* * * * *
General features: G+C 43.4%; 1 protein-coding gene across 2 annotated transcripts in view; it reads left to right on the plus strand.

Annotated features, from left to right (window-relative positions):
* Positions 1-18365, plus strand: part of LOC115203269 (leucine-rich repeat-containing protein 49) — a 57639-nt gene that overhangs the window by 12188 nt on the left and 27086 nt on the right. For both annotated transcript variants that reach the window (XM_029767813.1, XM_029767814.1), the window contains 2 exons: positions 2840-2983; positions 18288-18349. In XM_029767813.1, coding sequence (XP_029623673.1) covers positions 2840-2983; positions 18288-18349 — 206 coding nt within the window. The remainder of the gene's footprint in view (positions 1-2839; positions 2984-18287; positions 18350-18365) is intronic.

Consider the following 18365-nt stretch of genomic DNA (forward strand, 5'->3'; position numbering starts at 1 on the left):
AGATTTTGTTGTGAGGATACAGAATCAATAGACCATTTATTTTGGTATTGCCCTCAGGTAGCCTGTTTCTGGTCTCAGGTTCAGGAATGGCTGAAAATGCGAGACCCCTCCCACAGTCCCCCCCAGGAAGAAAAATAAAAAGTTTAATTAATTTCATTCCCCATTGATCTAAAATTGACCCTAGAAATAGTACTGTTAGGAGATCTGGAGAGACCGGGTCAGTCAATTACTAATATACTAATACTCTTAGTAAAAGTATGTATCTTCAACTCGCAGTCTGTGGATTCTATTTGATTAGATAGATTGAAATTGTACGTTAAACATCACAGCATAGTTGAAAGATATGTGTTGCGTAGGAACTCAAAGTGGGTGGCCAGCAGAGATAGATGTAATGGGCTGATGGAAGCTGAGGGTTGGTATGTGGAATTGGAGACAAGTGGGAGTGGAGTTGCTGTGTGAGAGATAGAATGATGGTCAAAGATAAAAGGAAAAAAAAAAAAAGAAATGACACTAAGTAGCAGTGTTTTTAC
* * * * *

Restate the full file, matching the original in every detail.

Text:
General features: G+C 43.4%; 1 protein-coding gene across 2 annotated transcripts in view; it reads left to right on the plus strand.

Annotated features, from left to right (window-relative positions):
* Positions 1-18365, plus strand: part of LOC115203269 (leucine-rich repeat-containing protein 49) — a 57639-nt gene that overhangs the window by 12188 nt on the left and 27086 nt on the right. For both annotated transcript variants that reach the window (XM_029767813.1, XM_029767814.1), the window contains 2 exons: positions 2840-2983; positions 18288-18349. In XM_029767813.1, coding sequence (XP_029623673.1) covers positions 2840-2983; positions 18288-18349 — 206 coding nt within the window. The remainder of the gene's footprint in view (positions 1-2839; positions 2984-18287; positions 18350-18365) is intronic.

Consider the following 18365-nt stretch of genomic DNA (forward strand, 5'->3'; position numbering starts at 1 on the left):
AGATTTTGTTGTGAGGATACAGAATCAATAGACCATTTATTTTGGTATTGCCCTCAGGTAGCCTGTTTCTGGTCTCAGGTTCAGGAATGGCTGAAAATGCGAGACCCCTCCCACAGTCCCCCCCAGGAAGAAAAATAAAAAGTTTAATTAATTTCATTCCCCATTGATCTAAAATTGACCCTAGAAATAGTACTGTTAGGAGATCTGGAGAGACCGGGTCAGTCAATTACTAATATACTAATACTCTTAGTAAAAGTATGTATCTTCAACTCGCAGTCTGTGGATTCTATTTGATTAGATAGATTGAAATTGTACGTTAAACATCACAGCATAGTTGAAAGATATGTGTTGCGTAGGAACTCAAAGTGGGTGGCCAGCAGAGATAGATGTAATGGGCTGATGGAAGCTGAGGGTTGGTATGTGGAATTGGAGACAAGTGGGAGTGGAGTTGCTGTGTGAGAGATAGAATGATGGTCAAAGATAAAAGGAAAAAAAAAAAAAGAAATGACACTAAGTAGCAGTGTTTTTAC